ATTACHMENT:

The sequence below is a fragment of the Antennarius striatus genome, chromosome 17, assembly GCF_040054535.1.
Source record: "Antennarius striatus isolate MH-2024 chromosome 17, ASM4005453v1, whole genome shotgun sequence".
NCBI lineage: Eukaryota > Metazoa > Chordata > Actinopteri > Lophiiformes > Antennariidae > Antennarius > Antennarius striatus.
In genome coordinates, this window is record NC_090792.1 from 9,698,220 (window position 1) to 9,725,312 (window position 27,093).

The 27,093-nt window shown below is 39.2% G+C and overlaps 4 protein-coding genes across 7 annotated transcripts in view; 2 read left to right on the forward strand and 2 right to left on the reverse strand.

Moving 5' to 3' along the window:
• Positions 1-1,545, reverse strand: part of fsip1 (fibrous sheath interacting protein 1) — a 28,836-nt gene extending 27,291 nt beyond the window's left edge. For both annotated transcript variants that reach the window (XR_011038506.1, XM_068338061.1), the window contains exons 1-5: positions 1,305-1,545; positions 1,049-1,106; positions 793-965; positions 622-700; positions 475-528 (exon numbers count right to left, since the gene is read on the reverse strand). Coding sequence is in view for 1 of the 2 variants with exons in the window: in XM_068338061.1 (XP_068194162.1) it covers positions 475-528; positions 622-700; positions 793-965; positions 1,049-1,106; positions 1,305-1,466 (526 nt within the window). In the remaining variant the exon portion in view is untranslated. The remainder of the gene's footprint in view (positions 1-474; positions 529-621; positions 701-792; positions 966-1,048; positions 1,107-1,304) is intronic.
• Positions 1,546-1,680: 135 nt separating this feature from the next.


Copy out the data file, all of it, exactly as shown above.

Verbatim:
The sequence below is a fragment of the Antennarius striatus genome, chromosome 17, assembly GCF_040054535.1.
Source record: "Antennarius striatus isolate MH-2024 chromosome 17, ASM4005453v1, whole genome shotgun sequence".
NCBI lineage: Eukaryota > Metazoa > Chordata > Actinopteri > Lophiiformes > Antennariidae > Antennarius > Antennarius striatus.
In genome coordinates, this window is record NC_090792.1 from 9,698,220 (window position 1) to 9,725,312 (window position 27,093).

The 27,093-nt window shown below is 39.2% G+C and overlaps 4 protein-coding genes across 7 annotated transcripts in view; 2 read left to right on the forward strand and 2 right to left on the reverse strand.

Moving 5' to 3' along the window:
• Positions 1-1,545, reverse strand: part of fsip1 (fibrous sheath interacting protein 1) — a 28,836-nt gene extending 27,291 nt beyond the window's left edge. For both annotated transcript variants that reach the window (XR_011038506.1, XM_068338061.1), the window contains exons 1-5: positions 1,305-1,545; positions 1,049-1,106; positions 793-965; positions 622-700; positions 475-528 (exon numbers count right to left, since the gene is read on the reverse strand). Coding sequence is in view for 1 of the 2 variants with exons in the window: in XM_068338061.1 (XP_068194162.1) it covers positions 475-528; positions 622-700; positions 793-965; positions 1,049-1,106; positions 1,305-1,466 (526 nt within the window). In the remaining variant the exon portion in view is untranslated. The remainder of the gene's footprint in view (positions 1-474; positions 529-621; positions 701-792; positions 966-1,048; positions 1,107-1,304) is intronic.
• Positions 1,546-1,680: 135 nt separating this feature from the next.